Is He Crazy?

On May 17, 1970, Norwegian adventurer Thor Heyerdahl’s boat made of reeds in the ancient way set sail across the Atlantic Ocean to prove people from North Africa could have reached the New World by boat.

Let’s Set Sail……..

Heyerdahl, born in 1914, was already famous for his 1947 voyage from South America to Polynesia on his balsa wood raft, Kon-Tiki, proving Native South Americans could have traveled to Polynesia, thus being the source for the population there.

Thor Heyerdahl
Born October 6, 1914
Larvik, Norway
Died April 18, 2002 (aged 87)
Colla Micheri, Italy
Nationality Norwegian
Fields Ethnography
Alma mater University of Oslo
Doctoral advisor Kristine Bonnevie
Hjalmar Broch

Making the nearly 5000 mile trip in 101 days, the Kon-Tiki voyage prompted other adventurers to replicate the voyage, and several successfully did so, strengthening Heyerdahl’s thesis. The documentary film about the voyage won a 1951 Oscar (Academy Award) and the remake also won the Oscar for Best Foreign Language film of 2012.

Unknown to scientists at the time of Kon-Tiki’s voyage, the DNA evidence available today indicated that Polynesian people had probably come from Southeast Asia and not South America. Even in the 1940’s through 1970’s critics of Heyerdahl disputed his theory about the settling of Polynesia.

Still, in 1970 Heyerdahl was a celebrity and a respected ethnologist when he attempted the Ra and Ra II expeditions. The Ra was made of papyrus reeds in the manner of the Middle East, and in 1969 made it to within 100 miles of Caribbean islands, before modifications made during the trip caused the boat to fall apart. The Ra II was made of a different variety of reed (totora) and made its voyage in 1970 to Barbados with comparative ease, proving travel from North Africa to the Western Hemisphere was possible even thousands of years ago.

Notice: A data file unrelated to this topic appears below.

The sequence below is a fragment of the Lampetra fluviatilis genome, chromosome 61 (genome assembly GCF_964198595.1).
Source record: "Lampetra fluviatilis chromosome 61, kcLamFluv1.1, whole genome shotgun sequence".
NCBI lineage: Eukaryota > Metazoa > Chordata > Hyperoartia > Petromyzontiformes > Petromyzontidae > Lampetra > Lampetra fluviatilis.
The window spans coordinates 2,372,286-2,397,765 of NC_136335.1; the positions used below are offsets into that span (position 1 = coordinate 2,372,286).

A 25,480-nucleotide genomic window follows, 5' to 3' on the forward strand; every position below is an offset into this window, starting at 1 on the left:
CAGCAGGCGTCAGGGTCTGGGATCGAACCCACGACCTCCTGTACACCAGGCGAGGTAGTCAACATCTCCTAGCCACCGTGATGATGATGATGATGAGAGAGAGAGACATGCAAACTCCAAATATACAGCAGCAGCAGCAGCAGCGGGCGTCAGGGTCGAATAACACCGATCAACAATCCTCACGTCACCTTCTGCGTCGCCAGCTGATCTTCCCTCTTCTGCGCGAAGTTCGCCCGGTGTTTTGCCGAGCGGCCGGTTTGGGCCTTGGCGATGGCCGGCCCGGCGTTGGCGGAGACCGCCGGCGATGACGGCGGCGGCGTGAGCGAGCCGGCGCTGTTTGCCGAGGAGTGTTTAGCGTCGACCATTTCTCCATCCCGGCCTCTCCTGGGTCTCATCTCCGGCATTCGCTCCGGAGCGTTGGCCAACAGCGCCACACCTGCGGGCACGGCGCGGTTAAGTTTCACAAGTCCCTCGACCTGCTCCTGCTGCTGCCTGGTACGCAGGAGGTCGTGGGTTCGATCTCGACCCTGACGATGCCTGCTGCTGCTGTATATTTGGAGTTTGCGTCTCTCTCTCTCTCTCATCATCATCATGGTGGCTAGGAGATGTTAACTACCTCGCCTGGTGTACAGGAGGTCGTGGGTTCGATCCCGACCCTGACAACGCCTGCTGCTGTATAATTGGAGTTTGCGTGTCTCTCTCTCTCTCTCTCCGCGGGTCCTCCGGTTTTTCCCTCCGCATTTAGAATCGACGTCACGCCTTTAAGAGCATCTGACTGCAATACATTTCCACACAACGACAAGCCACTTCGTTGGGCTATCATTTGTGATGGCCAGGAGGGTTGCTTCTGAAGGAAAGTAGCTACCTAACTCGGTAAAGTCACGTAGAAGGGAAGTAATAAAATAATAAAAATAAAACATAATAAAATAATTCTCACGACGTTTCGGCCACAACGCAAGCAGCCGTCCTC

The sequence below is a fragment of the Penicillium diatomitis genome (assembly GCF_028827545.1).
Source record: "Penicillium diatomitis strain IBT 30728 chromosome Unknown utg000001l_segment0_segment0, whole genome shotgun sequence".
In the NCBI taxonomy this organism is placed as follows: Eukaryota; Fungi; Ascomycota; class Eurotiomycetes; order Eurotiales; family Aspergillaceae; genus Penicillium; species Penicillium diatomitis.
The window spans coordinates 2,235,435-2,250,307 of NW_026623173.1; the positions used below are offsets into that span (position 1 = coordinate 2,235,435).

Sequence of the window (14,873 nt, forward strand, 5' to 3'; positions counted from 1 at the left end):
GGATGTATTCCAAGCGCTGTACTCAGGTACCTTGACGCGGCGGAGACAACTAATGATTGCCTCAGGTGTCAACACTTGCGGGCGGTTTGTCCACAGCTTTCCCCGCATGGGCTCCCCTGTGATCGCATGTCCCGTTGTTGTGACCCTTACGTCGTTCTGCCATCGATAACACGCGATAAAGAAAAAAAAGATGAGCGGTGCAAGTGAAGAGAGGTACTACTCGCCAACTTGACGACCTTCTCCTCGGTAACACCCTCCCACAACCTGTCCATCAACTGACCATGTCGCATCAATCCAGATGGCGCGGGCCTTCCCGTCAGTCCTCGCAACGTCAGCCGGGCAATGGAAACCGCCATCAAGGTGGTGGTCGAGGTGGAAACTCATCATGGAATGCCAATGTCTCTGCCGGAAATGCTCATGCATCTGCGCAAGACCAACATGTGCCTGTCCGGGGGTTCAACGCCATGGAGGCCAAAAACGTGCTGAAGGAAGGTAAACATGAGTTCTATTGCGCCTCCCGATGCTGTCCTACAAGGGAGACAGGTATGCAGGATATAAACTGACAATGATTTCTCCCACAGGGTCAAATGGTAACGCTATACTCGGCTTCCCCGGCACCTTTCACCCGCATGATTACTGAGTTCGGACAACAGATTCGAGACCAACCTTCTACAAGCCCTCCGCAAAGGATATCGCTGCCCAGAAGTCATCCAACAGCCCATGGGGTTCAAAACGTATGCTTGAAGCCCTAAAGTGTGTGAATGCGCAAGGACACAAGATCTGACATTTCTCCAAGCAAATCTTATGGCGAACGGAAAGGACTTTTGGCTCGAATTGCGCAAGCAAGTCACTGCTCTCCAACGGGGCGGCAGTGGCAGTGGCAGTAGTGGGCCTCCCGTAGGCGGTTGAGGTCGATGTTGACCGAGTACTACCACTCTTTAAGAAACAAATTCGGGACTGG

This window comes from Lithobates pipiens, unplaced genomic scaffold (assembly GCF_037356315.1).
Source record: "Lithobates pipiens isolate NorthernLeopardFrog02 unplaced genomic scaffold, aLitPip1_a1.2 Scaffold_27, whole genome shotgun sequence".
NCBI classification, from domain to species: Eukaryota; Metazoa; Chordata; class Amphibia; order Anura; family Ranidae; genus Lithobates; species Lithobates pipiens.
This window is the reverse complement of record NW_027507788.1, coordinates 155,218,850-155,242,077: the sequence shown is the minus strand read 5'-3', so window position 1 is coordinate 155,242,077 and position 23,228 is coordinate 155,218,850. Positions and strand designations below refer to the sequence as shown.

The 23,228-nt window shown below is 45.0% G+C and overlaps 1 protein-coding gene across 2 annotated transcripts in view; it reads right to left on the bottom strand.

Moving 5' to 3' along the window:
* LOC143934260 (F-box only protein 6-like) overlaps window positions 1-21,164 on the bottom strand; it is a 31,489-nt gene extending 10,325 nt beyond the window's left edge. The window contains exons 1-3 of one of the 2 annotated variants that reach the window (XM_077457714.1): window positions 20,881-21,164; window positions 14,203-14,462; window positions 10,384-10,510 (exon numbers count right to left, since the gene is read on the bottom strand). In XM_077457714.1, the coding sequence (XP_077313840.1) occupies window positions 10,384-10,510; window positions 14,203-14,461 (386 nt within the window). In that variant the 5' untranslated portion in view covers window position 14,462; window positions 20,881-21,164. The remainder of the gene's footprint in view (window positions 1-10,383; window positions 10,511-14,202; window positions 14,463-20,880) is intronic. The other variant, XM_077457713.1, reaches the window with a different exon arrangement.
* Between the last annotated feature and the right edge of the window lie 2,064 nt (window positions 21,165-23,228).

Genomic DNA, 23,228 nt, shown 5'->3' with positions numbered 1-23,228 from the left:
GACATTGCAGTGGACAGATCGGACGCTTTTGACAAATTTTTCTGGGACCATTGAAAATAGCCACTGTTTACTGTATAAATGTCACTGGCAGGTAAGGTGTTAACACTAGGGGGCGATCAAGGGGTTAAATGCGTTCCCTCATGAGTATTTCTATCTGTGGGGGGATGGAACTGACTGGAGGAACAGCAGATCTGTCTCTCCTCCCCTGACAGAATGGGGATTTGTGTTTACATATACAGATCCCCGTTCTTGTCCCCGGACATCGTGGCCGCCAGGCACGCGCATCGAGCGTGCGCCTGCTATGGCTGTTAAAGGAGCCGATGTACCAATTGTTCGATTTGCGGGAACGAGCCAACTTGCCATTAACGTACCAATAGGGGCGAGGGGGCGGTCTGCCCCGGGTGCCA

A documentary of the Ra and Ra II voyages was made in 1972, and Heyerdahl showcased the multi-ethnic, multi-nationality nature of his crews. He also took many samples of marine pollution along the way, a valuable scientific contribution.

Always one to preach the message of peace and of people getting along, in 1978 Heyerdahl burned his third great adventure craft, the Tigris in Djibouti as a protest to the wars and military posturing going on in the Red Sea and Horn of Africa area at that time.

The Tigris was also a reed boat, this time made and launched from Iraq, demonstrating how Mesopotamians could have traveled to Pakistan and on to the Red Sea. Although seaworthy and successful, Tigris was stopped by military vessels from entering the Red Sea, prompting the public burning of the craft.

Heyerdahl continued to research his theories of how ancient people and civilizations spread, ranging from Central Asia to Scandinavia and islands in the oceans. He wrote numerous books and frequently spoke presenting his views and adventures. Along the way Heyerdahl earned many honors and awards (academic and otherwise) including having a Norwegian frigate (destroyer like warship) named after him.

Heyerdahl died of a brain tumor in 2002, and although many other scientists disagreed with his theories, he did inspire many researchers and adventurers to embark on a variety of expeditions in the manner of Heyerdahl’s. Truly a modern adventurer, few people in the past 70 years could match his exploits. Who would you consider his peers as modern adventurers?

WABAC to Kon-Tiki & Ra